Policymakers should look to the American Recovery and Reinvestment Act of 2009 as a blueprint. The ARRA provided grants in lieu of tax credits so that businesses could invest even if their tax liabilities were low or nonexistent. In 2010 our company, IPS Solar, helped a local hardware store and a nursery in Lester Prairie install projects with the help of these grants, which lowered their bills and boosted our business. According to the White House Council of Economic Advisors, the ARRA helped support 900,000 clean energy jobs from 2009 to 2015. And the initial boost worked. As the solar industry ramped up, costs declined significantly; compared to 2010, solar panels today are about 89% more cost effective and efficiency has improved considerably.

Clean energy helps rural communities by providing new tax revenue for local governments. County in southern Minnesota has received $19 million in wind taxes since 2004, according to the Minnesota Department of Revenue. In 2019, wind lowered the county’s tax levy by nearly 3 percent. For the Red Wing School District, a 2016 community solar project developed and constructed by IPS is projected to save local taxpayers over $6 million.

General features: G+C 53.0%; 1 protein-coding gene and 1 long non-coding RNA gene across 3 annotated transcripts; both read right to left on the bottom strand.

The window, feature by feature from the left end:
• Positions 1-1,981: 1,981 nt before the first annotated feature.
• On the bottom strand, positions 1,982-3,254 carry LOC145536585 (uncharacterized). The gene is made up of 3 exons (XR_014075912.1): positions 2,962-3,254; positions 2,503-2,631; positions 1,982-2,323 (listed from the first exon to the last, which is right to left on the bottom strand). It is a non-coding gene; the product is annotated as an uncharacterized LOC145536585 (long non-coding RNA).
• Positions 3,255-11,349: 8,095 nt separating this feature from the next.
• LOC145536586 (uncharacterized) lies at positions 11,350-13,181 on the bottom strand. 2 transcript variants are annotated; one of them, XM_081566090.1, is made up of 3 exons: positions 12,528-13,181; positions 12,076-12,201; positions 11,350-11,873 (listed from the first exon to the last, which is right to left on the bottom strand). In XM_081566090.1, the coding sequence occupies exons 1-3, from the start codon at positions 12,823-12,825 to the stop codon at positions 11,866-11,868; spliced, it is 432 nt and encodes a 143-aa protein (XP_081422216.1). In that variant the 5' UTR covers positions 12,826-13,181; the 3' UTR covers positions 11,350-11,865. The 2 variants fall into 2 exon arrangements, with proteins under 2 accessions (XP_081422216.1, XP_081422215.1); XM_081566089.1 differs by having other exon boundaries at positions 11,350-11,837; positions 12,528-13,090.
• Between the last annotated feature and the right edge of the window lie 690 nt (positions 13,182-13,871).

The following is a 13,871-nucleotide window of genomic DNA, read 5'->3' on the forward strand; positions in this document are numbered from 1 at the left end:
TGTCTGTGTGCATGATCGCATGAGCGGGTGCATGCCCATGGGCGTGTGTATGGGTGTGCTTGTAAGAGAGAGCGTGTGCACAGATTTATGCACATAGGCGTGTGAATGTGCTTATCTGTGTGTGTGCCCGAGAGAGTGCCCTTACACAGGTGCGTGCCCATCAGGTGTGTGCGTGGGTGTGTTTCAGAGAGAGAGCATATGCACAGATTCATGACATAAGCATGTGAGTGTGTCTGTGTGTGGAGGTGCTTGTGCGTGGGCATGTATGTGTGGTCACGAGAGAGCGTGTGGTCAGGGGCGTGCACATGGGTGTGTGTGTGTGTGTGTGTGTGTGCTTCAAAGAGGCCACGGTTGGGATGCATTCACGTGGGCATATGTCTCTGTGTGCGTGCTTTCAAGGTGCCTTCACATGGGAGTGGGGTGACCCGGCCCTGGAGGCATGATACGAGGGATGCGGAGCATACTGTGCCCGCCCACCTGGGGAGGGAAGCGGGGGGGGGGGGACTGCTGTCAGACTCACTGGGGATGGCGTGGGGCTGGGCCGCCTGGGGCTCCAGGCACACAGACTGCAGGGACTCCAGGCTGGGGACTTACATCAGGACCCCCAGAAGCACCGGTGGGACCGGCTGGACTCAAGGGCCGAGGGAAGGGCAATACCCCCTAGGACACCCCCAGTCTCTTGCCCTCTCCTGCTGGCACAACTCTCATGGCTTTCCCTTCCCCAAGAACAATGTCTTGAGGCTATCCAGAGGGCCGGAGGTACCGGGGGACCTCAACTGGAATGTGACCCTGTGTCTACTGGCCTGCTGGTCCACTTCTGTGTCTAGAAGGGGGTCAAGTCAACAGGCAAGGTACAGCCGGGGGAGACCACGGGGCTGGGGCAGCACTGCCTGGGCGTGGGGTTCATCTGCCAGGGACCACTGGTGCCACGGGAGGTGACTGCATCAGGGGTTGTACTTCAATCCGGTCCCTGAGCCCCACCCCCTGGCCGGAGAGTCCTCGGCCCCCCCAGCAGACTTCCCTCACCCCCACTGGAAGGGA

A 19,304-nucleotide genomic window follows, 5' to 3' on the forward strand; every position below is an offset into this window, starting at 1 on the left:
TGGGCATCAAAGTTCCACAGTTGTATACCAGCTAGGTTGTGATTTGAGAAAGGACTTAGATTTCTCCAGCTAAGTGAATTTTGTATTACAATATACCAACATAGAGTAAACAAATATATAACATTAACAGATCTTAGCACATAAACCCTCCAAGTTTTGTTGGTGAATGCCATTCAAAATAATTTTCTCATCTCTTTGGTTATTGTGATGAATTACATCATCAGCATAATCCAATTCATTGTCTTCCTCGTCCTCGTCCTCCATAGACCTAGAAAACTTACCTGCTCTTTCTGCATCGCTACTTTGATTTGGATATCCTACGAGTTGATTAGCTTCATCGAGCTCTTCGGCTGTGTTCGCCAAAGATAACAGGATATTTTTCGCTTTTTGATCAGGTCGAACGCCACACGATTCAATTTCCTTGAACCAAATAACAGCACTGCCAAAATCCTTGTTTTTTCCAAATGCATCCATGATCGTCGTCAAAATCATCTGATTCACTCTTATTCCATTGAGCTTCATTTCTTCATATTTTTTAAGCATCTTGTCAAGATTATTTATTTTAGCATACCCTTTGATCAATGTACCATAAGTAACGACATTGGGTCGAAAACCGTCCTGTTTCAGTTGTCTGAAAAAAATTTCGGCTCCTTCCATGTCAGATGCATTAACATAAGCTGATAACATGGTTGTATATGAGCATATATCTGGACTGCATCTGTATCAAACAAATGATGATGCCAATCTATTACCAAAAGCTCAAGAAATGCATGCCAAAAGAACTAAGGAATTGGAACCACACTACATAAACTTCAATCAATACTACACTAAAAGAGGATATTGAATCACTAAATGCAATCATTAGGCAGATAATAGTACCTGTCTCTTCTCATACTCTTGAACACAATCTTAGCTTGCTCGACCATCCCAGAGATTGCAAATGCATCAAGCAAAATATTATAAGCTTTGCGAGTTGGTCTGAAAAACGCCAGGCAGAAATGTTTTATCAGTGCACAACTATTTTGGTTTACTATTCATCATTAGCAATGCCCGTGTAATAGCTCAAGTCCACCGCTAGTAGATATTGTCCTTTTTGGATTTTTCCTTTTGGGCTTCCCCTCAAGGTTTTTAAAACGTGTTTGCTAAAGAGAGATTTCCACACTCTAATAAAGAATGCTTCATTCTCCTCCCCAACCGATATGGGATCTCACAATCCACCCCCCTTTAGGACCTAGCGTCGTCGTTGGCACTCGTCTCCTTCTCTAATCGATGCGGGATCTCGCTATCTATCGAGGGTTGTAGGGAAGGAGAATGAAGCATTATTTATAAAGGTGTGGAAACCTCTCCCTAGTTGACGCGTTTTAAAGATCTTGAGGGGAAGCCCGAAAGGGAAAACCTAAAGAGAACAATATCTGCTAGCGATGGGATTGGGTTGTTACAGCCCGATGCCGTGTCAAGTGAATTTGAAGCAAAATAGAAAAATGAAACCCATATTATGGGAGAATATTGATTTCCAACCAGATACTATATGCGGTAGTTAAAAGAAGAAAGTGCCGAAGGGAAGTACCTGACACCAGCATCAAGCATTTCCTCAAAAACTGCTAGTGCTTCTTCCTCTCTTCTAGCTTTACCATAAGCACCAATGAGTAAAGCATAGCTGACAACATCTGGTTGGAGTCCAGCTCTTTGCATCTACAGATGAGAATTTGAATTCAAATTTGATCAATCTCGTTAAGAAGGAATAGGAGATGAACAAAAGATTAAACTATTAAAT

State governments looking to address critical economic, environmental, and social issues should absolutely consider green power. In Minnesota, the Legislature controls funding in the Renewable Development Account – from fees on Xcel’s storage of nuclear waste, which has now accumulated a total of roughly $84 million since 2014. Now is the time to spend these unencumbered dollars as a clean energy stimulus.